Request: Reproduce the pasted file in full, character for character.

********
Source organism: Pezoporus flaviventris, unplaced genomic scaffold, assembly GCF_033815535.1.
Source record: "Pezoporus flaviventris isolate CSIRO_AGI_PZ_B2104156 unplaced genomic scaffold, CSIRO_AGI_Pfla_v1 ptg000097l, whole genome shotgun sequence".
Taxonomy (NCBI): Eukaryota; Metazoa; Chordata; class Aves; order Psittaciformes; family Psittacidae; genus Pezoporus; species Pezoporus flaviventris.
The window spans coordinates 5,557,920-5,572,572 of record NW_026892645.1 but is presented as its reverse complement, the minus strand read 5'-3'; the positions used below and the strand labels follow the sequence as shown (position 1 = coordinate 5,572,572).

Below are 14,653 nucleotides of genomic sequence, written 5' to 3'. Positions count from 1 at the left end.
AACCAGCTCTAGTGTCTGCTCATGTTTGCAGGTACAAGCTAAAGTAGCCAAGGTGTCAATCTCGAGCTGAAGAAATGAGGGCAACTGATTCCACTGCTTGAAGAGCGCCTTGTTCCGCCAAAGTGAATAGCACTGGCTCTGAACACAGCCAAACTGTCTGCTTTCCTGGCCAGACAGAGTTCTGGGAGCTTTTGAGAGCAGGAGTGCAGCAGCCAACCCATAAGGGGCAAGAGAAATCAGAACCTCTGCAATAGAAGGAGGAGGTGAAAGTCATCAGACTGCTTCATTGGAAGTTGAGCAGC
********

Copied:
Source organism: Pezoporus flaviventris, unplaced genomic scaffold, assembly GCF_033815535.1.
Source record: "Pezoporus flaviventris isolate CSIRO_AGI_PZ_B2104156 unplaced genomic scaffold, CSIRO_AGI_Pfla_v1 ptg000097l, whole genome shotgun sequence".
Taxonomy (NCBI): Eukaryota; Metazoa; Chordata; class Aves; order Psittaciformes; family Psittacidae; genus Pezoporus; species Pezoporus flaviventris.
The window spans coordinates 5,557,920-5,572,572 of record NW_026892645.1 but is presented as its reverse complement, the minus strand read 5'-3'; the positions used below and the strand labels follow the sequence as shown (position 1 = coordinate 5,572,572).

Below are 14,653 nucleotides of genomic sequence, written 5' to 3'. Positions count from 1 at the left end.
AACCAGCTCTAGTGTCTGCTCATGTTTGCAGGTACAAGCTAAAGTAGCCAAGGTGTCAATCTCGAGCTGAAGAAATGAGGGCAACTGATTCCACTGCTTGAAGAGCGCCTTGTTCCGCCAAAGTGAATAGCACTGGCTCTGAACACAGCCAAACTGTCTGCTTTCCTGGCCAGACAGAGTTCTGGGAGCTTTTGAGAGCAGGAGTGCAGCAGCCAACCCATAAGGGGCAAGAGAAATCAGAACCTCTGCAATAGAAGGAGGAGGTGAAAGTCATCAGACTGCTTCATTGGAAGTTGAGCAGC